News: The move is part of a series of new initiatives to better equip Europe against cyber-attacks.
The European Commission has launched a new public-private partnership on cybersecurity, pledging to invest €450m under its research and innovation programme Horizon 2020.
Private cybersecurity groups, represented by the European Cyber Security Organisation (ECSO), are anticipated to invest three times more, bringing the total amount to €1.8bn by 2020.
Members from national, regional and local public administrations, research centres and academia will take part in the partnership.
Citing research suggesting that about 80% of European companies have experienced at least one cybersecurity incident in the last year, the commission said the partnership intends to advance cooperation at early stages of the research and innovation process as well as build cybersecurity solutions for several sectors like energy, finance, transport and health.
The number of security incidents across all industries globally were reported to have increased by 38% in 2015.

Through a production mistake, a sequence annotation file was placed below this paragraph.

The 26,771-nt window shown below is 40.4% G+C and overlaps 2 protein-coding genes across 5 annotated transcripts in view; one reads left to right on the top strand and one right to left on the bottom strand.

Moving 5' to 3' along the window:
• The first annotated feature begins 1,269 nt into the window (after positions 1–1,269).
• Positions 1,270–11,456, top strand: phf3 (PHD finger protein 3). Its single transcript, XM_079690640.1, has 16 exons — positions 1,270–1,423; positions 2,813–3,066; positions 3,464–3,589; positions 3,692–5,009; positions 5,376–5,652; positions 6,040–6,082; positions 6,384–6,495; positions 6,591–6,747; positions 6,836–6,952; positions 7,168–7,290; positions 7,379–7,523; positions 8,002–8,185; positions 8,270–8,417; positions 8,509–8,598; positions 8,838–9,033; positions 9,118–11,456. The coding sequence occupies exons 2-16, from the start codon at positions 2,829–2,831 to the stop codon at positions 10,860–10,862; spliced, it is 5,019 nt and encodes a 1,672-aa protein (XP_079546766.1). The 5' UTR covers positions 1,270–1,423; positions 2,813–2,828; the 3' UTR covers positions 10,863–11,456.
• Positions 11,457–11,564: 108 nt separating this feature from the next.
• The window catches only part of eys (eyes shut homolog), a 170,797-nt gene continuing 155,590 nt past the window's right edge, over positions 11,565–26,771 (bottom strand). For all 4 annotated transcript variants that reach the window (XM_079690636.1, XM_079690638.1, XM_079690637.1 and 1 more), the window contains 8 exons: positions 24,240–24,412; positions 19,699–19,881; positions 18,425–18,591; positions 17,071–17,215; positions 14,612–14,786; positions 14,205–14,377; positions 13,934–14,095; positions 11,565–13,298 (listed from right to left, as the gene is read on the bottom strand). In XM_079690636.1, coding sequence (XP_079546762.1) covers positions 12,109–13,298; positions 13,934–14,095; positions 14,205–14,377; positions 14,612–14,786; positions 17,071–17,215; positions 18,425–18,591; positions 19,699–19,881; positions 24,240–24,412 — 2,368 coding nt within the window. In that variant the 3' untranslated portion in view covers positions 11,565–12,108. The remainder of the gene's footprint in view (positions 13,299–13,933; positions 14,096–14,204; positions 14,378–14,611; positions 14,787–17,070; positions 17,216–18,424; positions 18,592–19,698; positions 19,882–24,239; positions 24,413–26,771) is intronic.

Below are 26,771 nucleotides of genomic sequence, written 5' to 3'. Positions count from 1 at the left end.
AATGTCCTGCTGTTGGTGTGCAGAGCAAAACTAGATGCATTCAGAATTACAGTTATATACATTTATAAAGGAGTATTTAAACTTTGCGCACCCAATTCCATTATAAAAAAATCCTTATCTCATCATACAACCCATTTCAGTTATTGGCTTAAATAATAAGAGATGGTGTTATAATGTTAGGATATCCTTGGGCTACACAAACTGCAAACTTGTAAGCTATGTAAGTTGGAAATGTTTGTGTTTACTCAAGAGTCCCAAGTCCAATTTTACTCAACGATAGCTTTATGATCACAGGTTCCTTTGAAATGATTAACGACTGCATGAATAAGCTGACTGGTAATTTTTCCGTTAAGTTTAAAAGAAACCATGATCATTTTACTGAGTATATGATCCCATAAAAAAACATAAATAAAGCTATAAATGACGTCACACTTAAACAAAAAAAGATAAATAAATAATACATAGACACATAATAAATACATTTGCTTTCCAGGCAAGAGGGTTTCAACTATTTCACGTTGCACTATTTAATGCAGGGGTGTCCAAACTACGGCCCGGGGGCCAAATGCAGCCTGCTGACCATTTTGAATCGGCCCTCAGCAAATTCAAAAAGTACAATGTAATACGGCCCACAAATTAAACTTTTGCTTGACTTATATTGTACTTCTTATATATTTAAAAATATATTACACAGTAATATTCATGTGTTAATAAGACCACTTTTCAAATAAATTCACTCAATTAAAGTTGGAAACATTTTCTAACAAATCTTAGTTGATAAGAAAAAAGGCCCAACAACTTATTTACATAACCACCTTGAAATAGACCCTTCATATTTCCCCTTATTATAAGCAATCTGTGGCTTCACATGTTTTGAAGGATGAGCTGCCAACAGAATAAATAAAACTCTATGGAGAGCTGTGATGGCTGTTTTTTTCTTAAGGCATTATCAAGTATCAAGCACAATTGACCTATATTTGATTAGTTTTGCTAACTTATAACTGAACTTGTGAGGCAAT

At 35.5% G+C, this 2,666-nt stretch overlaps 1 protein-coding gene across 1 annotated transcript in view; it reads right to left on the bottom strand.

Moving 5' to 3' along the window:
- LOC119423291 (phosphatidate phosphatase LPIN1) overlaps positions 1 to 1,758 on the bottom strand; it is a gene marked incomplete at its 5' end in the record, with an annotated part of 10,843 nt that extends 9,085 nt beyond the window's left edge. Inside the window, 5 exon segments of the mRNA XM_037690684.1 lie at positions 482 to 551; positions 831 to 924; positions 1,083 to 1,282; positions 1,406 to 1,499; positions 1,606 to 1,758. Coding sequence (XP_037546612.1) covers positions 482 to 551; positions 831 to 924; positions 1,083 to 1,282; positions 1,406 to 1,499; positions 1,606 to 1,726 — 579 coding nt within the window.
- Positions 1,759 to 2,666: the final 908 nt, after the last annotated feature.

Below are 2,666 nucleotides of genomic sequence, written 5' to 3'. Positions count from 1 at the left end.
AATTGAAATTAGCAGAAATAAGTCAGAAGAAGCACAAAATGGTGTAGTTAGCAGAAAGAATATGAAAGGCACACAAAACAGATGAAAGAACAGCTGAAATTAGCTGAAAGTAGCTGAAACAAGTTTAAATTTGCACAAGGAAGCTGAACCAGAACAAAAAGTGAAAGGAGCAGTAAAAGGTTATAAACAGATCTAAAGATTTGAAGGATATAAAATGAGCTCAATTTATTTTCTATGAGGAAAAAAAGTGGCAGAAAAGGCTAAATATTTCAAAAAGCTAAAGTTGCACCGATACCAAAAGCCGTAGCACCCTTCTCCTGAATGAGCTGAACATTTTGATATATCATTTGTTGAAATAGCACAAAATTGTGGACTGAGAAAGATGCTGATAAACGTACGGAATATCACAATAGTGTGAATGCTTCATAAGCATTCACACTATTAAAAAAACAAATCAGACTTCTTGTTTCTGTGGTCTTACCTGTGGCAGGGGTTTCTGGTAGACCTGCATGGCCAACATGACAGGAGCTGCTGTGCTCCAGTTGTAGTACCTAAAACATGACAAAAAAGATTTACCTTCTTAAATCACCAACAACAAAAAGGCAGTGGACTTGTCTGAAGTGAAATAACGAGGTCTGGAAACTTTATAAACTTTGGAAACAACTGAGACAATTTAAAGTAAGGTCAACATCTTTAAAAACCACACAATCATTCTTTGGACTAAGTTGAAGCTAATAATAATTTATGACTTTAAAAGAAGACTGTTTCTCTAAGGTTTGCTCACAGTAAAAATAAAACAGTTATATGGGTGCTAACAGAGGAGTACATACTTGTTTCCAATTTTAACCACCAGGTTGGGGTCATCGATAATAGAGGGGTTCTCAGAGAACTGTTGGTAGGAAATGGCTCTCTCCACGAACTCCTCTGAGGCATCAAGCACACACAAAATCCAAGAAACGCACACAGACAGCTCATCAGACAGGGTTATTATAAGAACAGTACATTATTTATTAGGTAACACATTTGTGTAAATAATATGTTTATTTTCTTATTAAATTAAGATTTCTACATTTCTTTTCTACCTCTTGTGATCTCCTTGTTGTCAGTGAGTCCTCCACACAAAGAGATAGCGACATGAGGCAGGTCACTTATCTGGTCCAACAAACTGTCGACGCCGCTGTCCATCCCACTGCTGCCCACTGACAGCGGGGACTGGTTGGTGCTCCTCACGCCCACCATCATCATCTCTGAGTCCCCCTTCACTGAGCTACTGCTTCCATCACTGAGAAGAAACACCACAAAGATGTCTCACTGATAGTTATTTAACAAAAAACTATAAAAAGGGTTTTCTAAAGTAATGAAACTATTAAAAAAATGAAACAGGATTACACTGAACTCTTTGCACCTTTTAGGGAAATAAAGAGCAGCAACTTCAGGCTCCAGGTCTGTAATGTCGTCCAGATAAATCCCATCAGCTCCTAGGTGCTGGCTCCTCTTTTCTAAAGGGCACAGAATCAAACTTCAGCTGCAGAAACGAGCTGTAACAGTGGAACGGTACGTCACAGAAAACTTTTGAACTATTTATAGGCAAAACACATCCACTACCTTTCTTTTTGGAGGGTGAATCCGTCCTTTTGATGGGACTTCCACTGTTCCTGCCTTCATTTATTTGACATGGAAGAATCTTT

The partnership was first unveiled as part of the Digital Single Market strategy back in May 2015.
European Commissioner for the Digital Economy and Society Günther Oettinger said: "Europe needs high quality, affordable and interoperable cybersecurity products and services. There is a major opportunity for our cybersecurity industry to compete in a fast-growing global market.
"We call on Member States and all cybersecurity bodies to strengthen cooperation and pool their knowledge, information and expertise to increase Europe’s cyber resilience. The milestone partnership on cybersecurity signed today with the industry is a major step."
As part of its Digital Single Market strategy, the commission wants to strengthen cooperation across borders, and between all actors and sectors that paly active role in cybersecurity, and to help develop secure technologies, products and services across the European Union (EU).
The EC also set out different measures to tackle what it described as the fragmentation of the EU cybersecurity market, including a possible European certification framework for ICT security products and a network of computer security incident response teams across the EU to be established under the new Network and Information Security Directive.
Member States are being urged to make the most of the new mechanisms and strengthen coordination when and where possible.
The commission said it will propose how to improve cross-border cooperation when a major cyber-incident takes place.